Psalm 121:1-2

It amazes me that every time Charlotte checks in with her dinosaur hubby he is always making dinner at home, cleaning the house and taking care of their dinosaur brood. But the craziest thing about these phone calls is that as my child role plays in her imaginary world I can’t help but hear all the ways her husband is helping her and think that must be so nice. I know the strains of single parenting are wearing on me when I am envious of the support my three year old gets from her imaginary dinosaur husband. We all need help in our lives every single day, for the little tasks, like shuttling carpool and getting our kids fed, and especially for the big picture to-do items.

We can’t all be as blessed as my preschooler is when it comes to an extra pair of hands around the house. We can, however, turn to God who promises to be our helper. God calls us to humble ourselves before Him with a childlike innocence. In the same way my three year old has faith that “her husband” is always going to answer the phone when she puts her palm to her ear, David expressed that same childlike faith in the Psalms- faith that God would answer and provide whenever he called upon Him. God is our refuge, our provider and our helper. Just as the Lord made us, He has already made a way for us when it comes to every single task we tackle, no matter how monumental some may seem from our perspective at the mountain base. His helping hand is always outstretched before us and waits for us to take take hold. We were never meant to go through the struggles of life alone and no matter what you are facing today, God’s hand will provide you that respite.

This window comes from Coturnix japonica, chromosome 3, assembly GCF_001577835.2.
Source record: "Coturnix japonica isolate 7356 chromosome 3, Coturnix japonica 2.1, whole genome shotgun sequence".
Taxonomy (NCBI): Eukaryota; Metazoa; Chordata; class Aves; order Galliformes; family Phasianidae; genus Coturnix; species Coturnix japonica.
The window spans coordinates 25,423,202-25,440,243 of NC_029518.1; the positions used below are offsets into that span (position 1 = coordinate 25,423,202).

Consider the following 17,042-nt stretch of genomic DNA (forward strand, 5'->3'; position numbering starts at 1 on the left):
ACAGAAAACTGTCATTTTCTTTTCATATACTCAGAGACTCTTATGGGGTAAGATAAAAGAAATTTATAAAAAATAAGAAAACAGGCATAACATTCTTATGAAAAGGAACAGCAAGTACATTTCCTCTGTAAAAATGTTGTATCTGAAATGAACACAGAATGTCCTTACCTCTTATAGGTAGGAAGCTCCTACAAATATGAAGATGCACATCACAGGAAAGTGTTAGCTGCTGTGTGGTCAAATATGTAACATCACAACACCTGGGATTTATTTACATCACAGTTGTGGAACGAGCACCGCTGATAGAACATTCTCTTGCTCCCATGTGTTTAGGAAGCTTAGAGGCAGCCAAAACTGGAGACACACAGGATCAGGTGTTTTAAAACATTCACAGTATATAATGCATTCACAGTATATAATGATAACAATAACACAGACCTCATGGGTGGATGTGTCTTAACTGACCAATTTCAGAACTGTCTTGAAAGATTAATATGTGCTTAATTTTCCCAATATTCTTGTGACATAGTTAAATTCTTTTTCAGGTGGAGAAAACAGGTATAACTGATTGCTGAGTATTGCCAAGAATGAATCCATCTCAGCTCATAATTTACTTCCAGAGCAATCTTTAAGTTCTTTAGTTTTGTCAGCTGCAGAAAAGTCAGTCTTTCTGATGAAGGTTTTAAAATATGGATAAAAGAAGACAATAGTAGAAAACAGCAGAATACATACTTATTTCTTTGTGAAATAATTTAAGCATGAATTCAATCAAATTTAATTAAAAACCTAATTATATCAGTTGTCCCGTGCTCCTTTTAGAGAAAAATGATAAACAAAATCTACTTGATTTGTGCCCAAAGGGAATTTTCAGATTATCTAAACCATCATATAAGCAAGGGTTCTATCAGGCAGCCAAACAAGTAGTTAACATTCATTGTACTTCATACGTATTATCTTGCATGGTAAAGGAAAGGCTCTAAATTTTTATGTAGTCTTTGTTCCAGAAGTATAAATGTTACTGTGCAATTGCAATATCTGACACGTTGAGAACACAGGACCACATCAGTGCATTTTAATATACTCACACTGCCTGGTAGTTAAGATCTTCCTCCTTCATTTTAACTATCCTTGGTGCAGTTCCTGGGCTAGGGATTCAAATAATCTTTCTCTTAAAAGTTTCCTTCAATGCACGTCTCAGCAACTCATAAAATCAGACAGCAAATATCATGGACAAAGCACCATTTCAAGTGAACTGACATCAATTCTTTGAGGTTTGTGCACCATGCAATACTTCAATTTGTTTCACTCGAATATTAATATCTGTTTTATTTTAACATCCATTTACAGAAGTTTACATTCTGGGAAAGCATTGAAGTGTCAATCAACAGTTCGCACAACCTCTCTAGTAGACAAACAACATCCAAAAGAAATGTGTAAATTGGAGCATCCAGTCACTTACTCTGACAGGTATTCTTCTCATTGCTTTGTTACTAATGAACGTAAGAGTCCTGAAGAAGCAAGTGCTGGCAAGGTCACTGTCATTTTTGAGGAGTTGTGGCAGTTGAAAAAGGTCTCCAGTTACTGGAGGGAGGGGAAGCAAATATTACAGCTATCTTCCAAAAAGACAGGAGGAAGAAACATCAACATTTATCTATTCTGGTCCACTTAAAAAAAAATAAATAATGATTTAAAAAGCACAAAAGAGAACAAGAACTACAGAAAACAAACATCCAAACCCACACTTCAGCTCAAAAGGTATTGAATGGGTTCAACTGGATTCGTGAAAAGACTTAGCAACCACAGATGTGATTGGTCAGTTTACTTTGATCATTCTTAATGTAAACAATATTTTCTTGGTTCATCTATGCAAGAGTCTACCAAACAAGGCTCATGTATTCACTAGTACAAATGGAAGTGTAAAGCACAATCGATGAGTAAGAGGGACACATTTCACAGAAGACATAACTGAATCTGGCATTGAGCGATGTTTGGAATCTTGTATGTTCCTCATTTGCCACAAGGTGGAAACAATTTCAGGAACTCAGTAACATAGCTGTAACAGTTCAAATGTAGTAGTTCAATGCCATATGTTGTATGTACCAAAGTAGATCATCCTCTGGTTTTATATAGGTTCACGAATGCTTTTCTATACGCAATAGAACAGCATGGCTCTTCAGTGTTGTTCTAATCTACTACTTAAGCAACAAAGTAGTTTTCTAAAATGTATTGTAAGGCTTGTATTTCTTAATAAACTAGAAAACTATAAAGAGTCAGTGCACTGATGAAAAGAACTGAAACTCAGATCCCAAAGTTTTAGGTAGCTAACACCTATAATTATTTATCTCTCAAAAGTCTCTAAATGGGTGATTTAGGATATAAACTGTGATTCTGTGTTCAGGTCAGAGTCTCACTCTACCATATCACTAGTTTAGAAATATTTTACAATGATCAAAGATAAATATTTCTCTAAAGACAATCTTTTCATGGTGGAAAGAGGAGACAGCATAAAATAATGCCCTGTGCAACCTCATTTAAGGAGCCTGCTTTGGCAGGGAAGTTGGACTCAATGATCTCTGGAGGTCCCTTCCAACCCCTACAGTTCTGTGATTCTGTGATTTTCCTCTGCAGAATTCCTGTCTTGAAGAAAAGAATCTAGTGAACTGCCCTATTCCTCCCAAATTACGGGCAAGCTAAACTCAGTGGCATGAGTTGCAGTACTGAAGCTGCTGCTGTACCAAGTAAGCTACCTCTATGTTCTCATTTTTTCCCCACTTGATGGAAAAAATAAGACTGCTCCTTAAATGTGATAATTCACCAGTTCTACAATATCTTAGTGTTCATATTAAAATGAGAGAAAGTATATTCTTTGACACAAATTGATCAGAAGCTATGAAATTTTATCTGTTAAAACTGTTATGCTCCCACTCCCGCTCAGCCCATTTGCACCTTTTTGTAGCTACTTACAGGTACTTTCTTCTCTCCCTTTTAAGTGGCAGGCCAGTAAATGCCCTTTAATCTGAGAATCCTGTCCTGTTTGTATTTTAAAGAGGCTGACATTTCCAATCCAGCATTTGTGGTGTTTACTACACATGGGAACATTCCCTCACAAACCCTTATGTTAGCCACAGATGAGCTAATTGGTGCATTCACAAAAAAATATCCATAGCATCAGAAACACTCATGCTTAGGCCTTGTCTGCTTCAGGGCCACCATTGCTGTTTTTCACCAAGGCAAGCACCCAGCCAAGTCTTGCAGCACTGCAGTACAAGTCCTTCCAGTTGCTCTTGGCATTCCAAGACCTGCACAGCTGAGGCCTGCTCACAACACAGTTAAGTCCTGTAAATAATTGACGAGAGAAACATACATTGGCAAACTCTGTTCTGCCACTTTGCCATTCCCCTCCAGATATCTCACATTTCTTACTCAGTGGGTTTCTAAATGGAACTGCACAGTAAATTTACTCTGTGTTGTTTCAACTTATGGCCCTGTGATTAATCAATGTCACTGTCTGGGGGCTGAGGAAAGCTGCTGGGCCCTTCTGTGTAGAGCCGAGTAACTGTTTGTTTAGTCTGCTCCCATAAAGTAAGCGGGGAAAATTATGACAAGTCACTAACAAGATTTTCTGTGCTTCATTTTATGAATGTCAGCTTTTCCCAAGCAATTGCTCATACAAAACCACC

Love, Molly

Copyright © 2022, M. Marley, LLC

Empowered Women Empower Women

I consider myself beyond blessed to be the mother of not one, but two little girls. Little girls who will one day grow into women. When they came into this world, I never could have imagined that I would one day be left bringing them up alone. Parenting as a single mother, I have learned how important it is to surround my children with good influences, both men and women, because I know they are taking in the world around them and paying attention to the adults in their lives. I have learned how important it is to be the kind of woman myself that I want my girls to emulate and surround them with strong and faithful adults.

Click here to read my latest article written for Fort Worth Moms: Raising Strong Girls as a Single Woman.

Love, Molly

Copyright © 2022, M. Marley, LLC